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    Becoming a children's book author has opened doors to incredible new experiences of which I barely dared to dream, but the process has also changed my life by serving as a reminder that strong writing, networking and public speaking skills are hugely beneficial to a legal career, says Shaunna Bailey at Sheppard Mullin.

  • DOJ Comments Reveal Road Ahead For Mortgage Redlining

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    Comments from two U.S. Department of Justice representatives at a recent fair lending conference show that the DOJ is prioritizing investigations and enforcement against redlining risks, and highlight important compliance steps for lenders, say Lori Sommerfield and Chris Willis at Troutman Pepper.

  • DOJ's RealPage Notice Signals Focus On Pricing Algorithms

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    The U.S. Department of Justice's Antitrust Division recently filed a statement of interest in the Realpage multidistrict litigation to stake out its position that price-fixing algorithms pose a great anti-competitive threat, which suggests that the DOJ and private parties may continue to bring similar actions in the future, say attorneys at Simpson Thacher.

  • 4 Key Types Of Coming FHLBank Reforms To Watch

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    Though the Federal Housing Finance Agency's recent report on the Federal Home Loan Bank System has received relatively little attention, the regulatory and legislative changes it proposes in four categories herald the start of a significant effort by the agency to reform the system’s structure and operations and overhaul requirements for member banks, say attorneys at Mayer Brown.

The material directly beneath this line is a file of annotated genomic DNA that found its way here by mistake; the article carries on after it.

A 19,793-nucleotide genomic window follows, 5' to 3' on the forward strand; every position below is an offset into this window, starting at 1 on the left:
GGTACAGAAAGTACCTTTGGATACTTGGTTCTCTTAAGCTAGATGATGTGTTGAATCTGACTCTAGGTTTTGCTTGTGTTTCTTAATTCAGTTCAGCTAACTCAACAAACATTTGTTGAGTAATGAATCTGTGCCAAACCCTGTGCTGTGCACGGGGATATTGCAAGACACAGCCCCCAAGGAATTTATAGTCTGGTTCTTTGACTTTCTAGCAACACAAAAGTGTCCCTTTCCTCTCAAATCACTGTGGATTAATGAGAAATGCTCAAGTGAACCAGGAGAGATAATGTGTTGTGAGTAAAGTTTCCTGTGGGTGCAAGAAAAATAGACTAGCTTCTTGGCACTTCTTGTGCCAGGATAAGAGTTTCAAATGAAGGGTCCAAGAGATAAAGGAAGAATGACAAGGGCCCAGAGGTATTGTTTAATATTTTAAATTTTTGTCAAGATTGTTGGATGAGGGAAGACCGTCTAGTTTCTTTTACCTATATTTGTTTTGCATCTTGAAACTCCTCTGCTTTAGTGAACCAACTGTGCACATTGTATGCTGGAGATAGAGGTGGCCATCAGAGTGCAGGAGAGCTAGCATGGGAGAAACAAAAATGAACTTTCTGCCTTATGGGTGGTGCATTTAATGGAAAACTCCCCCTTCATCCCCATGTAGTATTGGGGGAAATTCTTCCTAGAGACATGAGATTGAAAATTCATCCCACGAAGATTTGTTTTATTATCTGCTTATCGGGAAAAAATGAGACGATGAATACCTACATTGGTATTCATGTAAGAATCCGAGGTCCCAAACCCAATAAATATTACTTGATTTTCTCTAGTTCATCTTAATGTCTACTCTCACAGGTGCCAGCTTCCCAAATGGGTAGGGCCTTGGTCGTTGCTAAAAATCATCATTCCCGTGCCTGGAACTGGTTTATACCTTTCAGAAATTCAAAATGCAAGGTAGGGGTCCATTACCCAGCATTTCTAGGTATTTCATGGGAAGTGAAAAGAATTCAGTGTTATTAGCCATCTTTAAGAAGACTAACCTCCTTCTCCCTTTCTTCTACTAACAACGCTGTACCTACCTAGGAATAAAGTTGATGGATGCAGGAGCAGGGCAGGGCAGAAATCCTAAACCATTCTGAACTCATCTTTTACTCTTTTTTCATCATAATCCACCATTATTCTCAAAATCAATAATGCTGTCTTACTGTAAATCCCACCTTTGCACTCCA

• Property Owner Considerations Around Electric Vehicle Bans

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    In light of a property management company's recent ban on electric vehicles in Canada, it's worth considering how similar bans might fare in Florida and other U.S. states, and the legal ramifications that could potentially arise, say Gerardo Ortega and Gary Kaleita at Lowndes.

  • Trump NY Fraud Trial Shows Civil, Criminal Case Differences

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    Former President Donald Trump’s civil fraud trial currently unfolding in New York provides a reminder that civil bench trials can be just as damaging, if not more so, than criminal prosecutions, due to several key elements of civil litigation procedure, says retired attorney David Moskowitz.

  • Why NYC Building Owners Shouldn't Ignore Emissions Rule

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    New rules from the New York City Department of Buildings clarify the previously vague good faith efforts that building owners may make to mitigate penalties for not complying with a major carbon emission law that takes effect in January, and should discourage owners from simply paying the fines instead of decarbonizing, says William McCracken at Moritt Hock.

  • What NJ's Green Remediation Guidance Means For Cleanups

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    Recent guidance from the New Jersey Department of Environmental Protection promoting greener approaches to restoring contaminated sites demonstrates the state's commitment to sustainability and environmental justice — but could also entail more complexity, higher costs and longer remediation timelines, say J. Michael Showalter and Bradley Rochlen at ArentFox Schiff.